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Would native English speakers feel offended if I address them by "thou" instead of "you"?

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    Offended? Probably not. Most likely they'd be confused and find it ridiculous. It's such an old-fashioned word in the standard dialects that people only encounter it in very old works like Shakespeare and archaic translations of the Bible. If you're thinking of doing this, what for?
    – herisson
    May 30 '15 at 9:00
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    There are regions of England where thou, thee and thy are still used - mainly Yorkshire. Within those areas it is something they use more for close family members or friends, or certainly for social equals, than when addressing posh-spoken incomers. The last might think the speaker was being a bit rude, if they got called thee. I'll serve thee if tha' hast money to pay might suggest you looked destitute.
    – WS2
    May 30 '15 at 9:02
  • Isn't it the case that in Yorkshire one needs an invitation to call someone "thou", which is otherwise top-down language, otherwise the response could be "Who does tha think tha is thee-ing?", or am I confusing this with old-school German culture?
    – David Pugh
    May 30 '15 at 9:24
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    I'm not a German speaker, but from my experience of French and France, the social rules governing use of the singular second person in parts of England, are broadly similar to use of the tu and toi form in French. It can sound patronising if you get it wrong and use it with your boss, for example. I note from the OP's name that they may be from one of the Slavic speaking parts of Europe, and they are perhaps trying to relate it to the rules governing singular second-person in their own language.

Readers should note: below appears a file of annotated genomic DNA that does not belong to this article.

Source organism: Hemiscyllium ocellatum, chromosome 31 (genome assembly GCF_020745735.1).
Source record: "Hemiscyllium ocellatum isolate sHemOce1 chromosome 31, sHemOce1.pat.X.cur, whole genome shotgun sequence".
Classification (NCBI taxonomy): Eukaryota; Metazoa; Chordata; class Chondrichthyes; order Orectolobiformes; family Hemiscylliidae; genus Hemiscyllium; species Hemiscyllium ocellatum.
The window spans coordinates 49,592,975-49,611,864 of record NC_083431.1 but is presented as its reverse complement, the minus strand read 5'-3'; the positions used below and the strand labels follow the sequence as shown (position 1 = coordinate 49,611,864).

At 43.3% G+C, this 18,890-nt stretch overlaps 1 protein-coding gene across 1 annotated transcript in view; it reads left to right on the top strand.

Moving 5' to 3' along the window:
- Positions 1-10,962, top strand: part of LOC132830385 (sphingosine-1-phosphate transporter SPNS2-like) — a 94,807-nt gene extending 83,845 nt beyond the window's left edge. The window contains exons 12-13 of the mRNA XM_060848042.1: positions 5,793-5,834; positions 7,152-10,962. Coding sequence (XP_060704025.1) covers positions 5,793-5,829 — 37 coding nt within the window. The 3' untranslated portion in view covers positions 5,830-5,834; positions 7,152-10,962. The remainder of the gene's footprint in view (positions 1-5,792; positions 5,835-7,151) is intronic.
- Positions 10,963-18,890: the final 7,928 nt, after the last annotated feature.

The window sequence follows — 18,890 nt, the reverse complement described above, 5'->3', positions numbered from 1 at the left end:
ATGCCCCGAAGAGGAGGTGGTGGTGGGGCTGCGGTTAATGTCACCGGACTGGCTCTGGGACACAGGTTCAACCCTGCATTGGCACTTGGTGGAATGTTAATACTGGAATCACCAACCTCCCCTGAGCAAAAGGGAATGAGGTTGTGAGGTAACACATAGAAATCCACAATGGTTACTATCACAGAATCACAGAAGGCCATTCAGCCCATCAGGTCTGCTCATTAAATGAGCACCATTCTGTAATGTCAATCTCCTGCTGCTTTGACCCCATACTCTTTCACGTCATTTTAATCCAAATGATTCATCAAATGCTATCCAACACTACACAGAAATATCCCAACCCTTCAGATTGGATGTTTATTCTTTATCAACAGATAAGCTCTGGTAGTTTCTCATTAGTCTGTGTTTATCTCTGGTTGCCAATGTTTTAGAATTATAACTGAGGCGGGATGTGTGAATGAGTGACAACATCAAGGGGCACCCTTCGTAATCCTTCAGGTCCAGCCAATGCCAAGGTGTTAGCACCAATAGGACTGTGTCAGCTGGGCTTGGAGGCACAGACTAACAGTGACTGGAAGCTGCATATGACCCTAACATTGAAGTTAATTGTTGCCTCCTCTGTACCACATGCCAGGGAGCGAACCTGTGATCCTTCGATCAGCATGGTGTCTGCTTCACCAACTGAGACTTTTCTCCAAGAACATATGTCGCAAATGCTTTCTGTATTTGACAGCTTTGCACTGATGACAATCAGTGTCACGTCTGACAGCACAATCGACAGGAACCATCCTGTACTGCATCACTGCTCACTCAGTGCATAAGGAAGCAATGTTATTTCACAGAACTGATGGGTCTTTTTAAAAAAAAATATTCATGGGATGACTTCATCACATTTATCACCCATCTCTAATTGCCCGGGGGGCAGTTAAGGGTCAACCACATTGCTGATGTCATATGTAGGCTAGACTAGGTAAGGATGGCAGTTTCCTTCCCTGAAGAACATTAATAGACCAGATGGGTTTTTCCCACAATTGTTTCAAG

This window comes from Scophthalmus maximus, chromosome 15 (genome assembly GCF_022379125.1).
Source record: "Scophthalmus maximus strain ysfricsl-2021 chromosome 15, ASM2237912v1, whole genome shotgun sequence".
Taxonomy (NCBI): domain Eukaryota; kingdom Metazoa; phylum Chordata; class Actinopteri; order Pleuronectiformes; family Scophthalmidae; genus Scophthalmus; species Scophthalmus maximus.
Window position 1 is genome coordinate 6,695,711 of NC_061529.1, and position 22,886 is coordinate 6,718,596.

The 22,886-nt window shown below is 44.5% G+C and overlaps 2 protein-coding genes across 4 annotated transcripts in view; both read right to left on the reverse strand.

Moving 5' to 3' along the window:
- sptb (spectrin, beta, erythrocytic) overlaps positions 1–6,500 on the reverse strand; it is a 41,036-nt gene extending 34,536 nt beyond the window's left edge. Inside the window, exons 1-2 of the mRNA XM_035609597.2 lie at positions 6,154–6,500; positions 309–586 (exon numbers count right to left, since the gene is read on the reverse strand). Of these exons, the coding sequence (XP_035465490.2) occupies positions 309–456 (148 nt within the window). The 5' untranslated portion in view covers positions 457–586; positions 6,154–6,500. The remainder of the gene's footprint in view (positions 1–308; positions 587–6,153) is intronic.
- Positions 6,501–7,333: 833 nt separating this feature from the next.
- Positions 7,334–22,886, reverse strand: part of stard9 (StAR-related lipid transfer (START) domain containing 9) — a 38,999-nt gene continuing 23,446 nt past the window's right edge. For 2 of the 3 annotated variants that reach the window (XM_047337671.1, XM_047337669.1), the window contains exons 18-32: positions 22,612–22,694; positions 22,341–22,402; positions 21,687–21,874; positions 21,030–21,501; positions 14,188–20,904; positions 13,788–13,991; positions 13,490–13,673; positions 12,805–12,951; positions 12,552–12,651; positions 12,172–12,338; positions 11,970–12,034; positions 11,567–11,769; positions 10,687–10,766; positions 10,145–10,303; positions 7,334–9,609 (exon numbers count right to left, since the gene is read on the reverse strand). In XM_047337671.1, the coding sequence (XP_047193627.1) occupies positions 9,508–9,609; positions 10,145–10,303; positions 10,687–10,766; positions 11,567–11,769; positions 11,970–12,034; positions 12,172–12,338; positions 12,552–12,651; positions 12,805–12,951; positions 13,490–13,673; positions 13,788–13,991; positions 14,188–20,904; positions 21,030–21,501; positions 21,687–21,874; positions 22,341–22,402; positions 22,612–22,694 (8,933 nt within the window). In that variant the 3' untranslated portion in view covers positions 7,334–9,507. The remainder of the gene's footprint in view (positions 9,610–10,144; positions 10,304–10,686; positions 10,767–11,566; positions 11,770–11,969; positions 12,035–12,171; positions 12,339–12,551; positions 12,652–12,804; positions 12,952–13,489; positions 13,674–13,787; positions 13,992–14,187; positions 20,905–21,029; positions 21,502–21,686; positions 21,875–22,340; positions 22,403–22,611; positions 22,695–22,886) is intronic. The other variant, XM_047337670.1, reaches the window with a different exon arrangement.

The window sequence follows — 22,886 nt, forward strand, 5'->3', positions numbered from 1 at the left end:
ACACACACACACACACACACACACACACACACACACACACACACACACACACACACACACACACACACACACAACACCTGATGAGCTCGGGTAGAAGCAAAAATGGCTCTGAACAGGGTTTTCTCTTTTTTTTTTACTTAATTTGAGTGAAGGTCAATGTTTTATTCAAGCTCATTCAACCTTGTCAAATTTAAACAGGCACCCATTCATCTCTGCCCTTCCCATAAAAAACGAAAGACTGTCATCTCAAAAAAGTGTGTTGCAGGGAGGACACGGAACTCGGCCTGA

– WS2
    May 30 '15 at 9:33
  • @WS2: Well, the French have the verb tutoyer to describe the status, Norwegian has drikke dus (drink to becoming thous) to inaugurate it and I pretty sure that German has a similar ceremony, but English is conspicuous for the absence of any such descriptor, even while doing it.
    – David Pugh
    May 30 '15 at 9:54
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I can't see any reason why they would be. They would more likely be confused and find it rather odd considering how archaic "thou" is.

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  • I agree. The question falsely assumes that it is normal to use thou/thee, etc. It is not. Thou/thee, etc. are mainly restricted to dialect and Christianity.
    – Greybeard
    Mar 3 '20 at 15:11

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